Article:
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Oncogene. 2008 Jul 3;27(29):4024-33. doi: 10.1038/onc.2008.42. Epub 2008 Mar 3.

Autocrine induction of invasion and metastasis by tumor-associated trypsin inhibitor in human colon cancer cells.

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Centre de Recherche Jean-Pierre Aubert, U837, Faculté de Médecine, Lille, France.


From the conditioned medium of the human colon carcinoma cells, HT-29 5M21 (CM-5M21), expressing a spontaneous invasive phenotype, tumor-associated trypsin inhibitor (TATI) was identified and characterized by proteomics, cDNA microarray approaches and functional analyses. Both CM-5M21 and recombinant TATI, but not the K18Y-TATI mutant at the protease inhibitor site, trigger collagen type I invasion by several human adenoma and carcinoma cells of the colon and breast, through phosphoinositide-3-kinase, protein kinase C and Rho-GTPases/Rho kinase-dependent pathways. Conversely, the proinvasive action of TATI in parental HT29 cells was alleviated by the TATI antibody PSKAN2 and the K18Y-TATI mutant. Stable expression of K18Y-TATI in HT-29 5M21 cells downregulated tumor growth, angiogenesis and the expression of several metastasis-related genes, including CSPG4 (13.8-fold), BMP-7 (9.7-fold), the BMP antagonist CHORDIN (5.2-fold), IGFBP-2 and IGF2 (9.6- and 4.6-fold). Accordingly, ectopic expression of KY-TATI inhibited the development of lung metastases from HT-29 5M21 tumor xenografts in immunodeficient mice. These findings identify TATI as an autocrine transforming factor potentially involved in early and late events of colon cancer progression, including local invasion of the primary tumor and its metastatic spread. Targeting TATI, its molecular partners and effectors may bring novel therapeutic applications for high-grade human solid tumors in the digestive and urogenital systems.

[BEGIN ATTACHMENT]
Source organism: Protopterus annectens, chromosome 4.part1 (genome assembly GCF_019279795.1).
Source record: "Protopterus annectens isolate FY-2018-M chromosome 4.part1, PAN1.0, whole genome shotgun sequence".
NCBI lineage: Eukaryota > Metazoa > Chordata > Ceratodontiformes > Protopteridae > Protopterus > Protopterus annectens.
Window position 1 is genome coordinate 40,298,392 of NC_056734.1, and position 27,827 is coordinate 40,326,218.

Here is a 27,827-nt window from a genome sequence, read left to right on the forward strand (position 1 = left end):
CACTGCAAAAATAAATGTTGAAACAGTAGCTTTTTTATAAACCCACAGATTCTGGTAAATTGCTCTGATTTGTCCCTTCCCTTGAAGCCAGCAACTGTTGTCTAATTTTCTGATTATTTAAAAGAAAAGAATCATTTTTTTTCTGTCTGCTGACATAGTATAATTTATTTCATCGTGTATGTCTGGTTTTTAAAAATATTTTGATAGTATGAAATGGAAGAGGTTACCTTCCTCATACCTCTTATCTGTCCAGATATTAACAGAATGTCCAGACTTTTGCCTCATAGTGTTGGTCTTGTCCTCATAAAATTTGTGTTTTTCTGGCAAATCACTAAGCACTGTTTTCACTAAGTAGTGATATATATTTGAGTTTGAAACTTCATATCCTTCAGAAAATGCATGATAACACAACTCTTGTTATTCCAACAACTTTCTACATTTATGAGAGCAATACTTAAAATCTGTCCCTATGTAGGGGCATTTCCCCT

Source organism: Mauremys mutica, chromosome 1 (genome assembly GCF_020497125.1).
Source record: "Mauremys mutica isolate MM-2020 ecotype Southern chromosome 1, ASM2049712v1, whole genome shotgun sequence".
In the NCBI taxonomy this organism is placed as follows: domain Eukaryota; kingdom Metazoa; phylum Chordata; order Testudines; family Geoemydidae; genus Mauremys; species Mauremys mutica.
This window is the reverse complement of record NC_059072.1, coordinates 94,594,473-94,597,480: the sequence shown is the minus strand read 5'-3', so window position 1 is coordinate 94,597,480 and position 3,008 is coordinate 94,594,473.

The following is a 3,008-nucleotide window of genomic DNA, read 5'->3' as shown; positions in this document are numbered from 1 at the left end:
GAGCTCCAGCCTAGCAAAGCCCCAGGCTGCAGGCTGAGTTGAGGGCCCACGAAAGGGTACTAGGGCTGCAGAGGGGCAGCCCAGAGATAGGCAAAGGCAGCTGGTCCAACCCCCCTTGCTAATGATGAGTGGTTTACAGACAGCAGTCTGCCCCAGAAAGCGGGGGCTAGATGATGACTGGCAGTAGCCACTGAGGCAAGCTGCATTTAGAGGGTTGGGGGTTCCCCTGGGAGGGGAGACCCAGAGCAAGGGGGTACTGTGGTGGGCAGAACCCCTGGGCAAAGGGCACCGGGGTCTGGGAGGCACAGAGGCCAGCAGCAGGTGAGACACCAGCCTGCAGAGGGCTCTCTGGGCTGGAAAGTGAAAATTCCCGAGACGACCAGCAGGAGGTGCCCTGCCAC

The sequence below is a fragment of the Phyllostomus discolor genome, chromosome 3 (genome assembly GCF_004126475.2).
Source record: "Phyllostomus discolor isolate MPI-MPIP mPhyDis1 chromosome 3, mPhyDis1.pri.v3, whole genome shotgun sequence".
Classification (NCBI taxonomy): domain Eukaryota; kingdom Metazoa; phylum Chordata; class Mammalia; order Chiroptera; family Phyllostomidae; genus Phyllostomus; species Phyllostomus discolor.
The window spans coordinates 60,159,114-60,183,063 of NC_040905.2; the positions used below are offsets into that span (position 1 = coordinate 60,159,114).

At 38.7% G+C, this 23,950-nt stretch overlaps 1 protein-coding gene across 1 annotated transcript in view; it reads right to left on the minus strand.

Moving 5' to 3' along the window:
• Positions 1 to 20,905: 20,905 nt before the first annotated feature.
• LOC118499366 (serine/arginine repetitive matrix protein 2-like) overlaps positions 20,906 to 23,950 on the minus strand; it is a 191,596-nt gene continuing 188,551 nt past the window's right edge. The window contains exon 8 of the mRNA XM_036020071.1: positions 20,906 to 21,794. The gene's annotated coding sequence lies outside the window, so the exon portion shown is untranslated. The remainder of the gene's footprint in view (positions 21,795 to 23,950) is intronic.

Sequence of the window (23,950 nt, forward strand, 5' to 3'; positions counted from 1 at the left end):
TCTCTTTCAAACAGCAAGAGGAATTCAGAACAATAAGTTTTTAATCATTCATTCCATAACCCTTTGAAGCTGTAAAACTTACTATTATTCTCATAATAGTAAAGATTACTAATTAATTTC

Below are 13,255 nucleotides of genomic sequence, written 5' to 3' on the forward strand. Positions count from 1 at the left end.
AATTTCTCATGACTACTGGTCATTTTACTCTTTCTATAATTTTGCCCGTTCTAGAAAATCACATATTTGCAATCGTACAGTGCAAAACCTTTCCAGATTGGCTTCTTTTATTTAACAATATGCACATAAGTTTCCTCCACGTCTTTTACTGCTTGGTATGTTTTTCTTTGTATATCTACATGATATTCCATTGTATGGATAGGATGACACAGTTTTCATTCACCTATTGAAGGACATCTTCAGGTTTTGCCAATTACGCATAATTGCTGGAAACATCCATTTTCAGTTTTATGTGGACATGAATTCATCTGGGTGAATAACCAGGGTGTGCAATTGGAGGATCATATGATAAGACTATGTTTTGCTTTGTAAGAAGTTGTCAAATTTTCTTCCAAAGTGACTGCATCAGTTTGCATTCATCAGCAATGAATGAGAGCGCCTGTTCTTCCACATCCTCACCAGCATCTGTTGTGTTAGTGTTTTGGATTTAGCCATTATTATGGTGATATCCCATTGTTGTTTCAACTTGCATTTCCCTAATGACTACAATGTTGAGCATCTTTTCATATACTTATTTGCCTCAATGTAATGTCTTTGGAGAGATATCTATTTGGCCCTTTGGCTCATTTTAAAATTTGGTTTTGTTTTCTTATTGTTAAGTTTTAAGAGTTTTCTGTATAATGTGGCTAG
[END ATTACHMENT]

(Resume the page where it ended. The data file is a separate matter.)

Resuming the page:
[Indexed for MEDLINE]

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